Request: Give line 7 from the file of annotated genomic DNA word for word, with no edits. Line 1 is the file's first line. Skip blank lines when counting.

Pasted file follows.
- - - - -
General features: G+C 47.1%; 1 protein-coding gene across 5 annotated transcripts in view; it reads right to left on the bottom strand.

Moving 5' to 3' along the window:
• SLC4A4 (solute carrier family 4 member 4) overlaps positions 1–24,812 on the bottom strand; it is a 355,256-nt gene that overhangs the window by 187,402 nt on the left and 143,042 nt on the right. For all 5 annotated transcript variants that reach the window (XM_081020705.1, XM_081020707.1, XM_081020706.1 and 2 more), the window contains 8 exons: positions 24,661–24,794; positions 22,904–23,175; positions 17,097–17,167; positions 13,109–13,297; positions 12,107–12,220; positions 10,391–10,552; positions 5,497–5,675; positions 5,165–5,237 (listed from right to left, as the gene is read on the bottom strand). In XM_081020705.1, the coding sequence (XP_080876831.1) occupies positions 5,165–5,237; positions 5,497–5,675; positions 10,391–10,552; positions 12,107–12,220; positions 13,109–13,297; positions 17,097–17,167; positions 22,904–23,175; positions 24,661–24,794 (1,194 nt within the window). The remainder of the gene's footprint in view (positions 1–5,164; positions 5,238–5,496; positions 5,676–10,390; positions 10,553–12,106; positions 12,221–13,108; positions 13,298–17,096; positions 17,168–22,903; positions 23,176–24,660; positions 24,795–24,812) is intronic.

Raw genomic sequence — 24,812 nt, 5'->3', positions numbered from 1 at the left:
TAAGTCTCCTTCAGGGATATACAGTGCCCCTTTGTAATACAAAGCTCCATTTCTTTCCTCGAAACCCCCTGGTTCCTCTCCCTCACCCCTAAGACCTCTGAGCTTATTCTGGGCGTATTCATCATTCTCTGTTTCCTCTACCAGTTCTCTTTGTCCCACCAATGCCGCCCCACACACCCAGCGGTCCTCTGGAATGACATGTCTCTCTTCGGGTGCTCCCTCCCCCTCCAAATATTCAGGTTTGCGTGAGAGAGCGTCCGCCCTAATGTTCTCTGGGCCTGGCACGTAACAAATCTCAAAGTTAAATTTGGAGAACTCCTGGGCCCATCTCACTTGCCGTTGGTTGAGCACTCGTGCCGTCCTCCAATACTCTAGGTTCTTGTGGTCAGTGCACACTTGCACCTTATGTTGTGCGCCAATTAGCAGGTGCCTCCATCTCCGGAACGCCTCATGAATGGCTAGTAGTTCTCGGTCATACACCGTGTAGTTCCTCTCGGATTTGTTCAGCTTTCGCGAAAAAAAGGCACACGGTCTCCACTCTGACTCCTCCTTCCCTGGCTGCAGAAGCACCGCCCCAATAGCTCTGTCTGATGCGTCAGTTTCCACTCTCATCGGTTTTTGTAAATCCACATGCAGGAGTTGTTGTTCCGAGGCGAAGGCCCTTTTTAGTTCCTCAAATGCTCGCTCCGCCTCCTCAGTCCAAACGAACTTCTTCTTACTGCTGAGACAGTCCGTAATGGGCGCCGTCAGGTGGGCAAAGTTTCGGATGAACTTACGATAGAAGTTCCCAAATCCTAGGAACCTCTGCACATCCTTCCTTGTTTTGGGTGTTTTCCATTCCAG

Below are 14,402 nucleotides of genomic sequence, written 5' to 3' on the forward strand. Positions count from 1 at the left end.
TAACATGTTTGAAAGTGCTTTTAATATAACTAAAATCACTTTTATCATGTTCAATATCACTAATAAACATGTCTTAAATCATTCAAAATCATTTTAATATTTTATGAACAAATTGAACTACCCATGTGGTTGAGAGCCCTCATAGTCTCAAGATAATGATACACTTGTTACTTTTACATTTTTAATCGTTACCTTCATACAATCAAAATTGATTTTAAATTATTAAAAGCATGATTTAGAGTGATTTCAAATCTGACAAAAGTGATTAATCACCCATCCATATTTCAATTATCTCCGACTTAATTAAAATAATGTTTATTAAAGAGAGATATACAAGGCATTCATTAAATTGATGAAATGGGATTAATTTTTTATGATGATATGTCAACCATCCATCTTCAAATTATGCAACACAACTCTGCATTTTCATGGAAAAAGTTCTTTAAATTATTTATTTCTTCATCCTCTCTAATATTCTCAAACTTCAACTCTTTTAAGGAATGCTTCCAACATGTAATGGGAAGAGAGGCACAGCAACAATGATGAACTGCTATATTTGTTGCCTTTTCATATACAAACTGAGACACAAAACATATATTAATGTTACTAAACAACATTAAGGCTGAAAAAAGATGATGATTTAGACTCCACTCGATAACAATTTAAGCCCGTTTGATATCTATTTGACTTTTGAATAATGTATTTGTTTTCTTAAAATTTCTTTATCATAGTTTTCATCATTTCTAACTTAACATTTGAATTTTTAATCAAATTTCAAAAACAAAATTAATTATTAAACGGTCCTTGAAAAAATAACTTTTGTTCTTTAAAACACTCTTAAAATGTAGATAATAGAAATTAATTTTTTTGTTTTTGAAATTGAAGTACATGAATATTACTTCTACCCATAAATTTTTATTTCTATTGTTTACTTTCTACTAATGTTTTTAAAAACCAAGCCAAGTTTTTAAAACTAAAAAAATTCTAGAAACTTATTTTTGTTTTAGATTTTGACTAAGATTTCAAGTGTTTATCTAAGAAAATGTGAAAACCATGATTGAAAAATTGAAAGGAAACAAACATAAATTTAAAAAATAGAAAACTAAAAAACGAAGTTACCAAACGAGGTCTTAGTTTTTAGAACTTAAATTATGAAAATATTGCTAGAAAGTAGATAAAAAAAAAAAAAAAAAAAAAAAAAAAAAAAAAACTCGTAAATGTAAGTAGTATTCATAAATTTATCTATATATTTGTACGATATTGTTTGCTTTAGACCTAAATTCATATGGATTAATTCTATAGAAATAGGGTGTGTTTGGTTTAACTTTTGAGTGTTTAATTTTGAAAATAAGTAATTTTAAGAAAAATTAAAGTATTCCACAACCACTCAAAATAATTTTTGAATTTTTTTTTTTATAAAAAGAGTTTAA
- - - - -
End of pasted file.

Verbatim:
TAACATGTTTGAAAGTGCTTTTAATATAACTAAAATCACTTTTATCATGTTCAATATCACTAATAAACATGTCTTAAATCATTCAAAATCATTTTAATATTTTATGAACAAATTGAACTACCCATGTGGTTGAGAGCCCTCATAGTCTCAAGATAATGATACACTTGTTACTTTTACATTTTTAATCGTTACCTTCATACAATCAAAATTGATTTTAAATTATTAAAAGCATGATTTAGAGTGATTTCAAATCTGACAAAAGTGATTAATCACCCATCCATATTTCAATTATCTCCGACTTAATTAAAATAATGTTTATTAAAGAGAGATATACAAGGCATTCATTAAATTGATGAAATGGGATTAATTTTTTATGATGATATGTCAACCATCCATCTTCAAATTATGCAACACAACTCTGCATTTTCATGGAAAAAGTTCTTTAAATTATTTATTTCTTCATCCTCTCTAATATTCTCAAACTTCAACTCTTTTAAGGAATGCTTCCAACATGTAATGGGAAGAGAGGCACAGCAACAATGATGAACTGCTATATTTGTTGCCTTTTCATATACAAACTGAGACACAAAACATATATTAATGTTACTAAACAACATTAAGGCTGAAAAAAGATGATGATTTAGACTCCACTCGATAACAATTTAAGCCCGTTTGATATCTATTTGACTTTTGAATAATGTATTTGTTTTCTTAAAATTTCTTTATCATAGTTTTCATCATTTCTAACTTAACATTTGAATTTTTAATCAAATTTCAAAAACAAAATTAATTATTAAACGGTCCTTGAAAAAATAACTTTTGTTCTTTAAAACACTCTTAAAATGTAGATAATAGAAATTAATTTTTTTGTTTTTGAAATTGAAGTACATGAATATTACTTCTACCCATAAATTTTTATTTCTATTGTTTACTTTCTACTAATGTTTTTAAAAACCAAGCCAAGTTTTTAAAACTAAAAAAATTCTAGAAACTTATTTTTGTTTTAGATTTTGACTAAGATTTCAAGTGTTTATCTAAGAAAATGTGAAAACCATGATTGAAAAATTGAAAGGAAACAAACATAAATTTAAAAAATAGAAAACTAAAAAACGAAGTTACCAAACGAGGTCTTAGTTTTTAGAACTTAAATTATGAAAATATTGCTAGAAAGTAGATAAAAAAAAAAAAAAAAAAAAAAAAAAAAAAAAAACTCGTAAATGTAAGTAGTATTCATAAATTTATCTATATATTTGTACGATATTGTTTGCTTTAGACCTAAATTCATATGGATTAATTCTATAGAAATAGGGTGTGTTTGGTTTAACTTTTGAGTGTTTAATTTTGAAAATAAGTAATTTTAAGAAAAATTAAAGTATTCCACAACCACTCAAAATAATTTTTGAATTTTTTTTTTTATAAAAAGAGTTTAA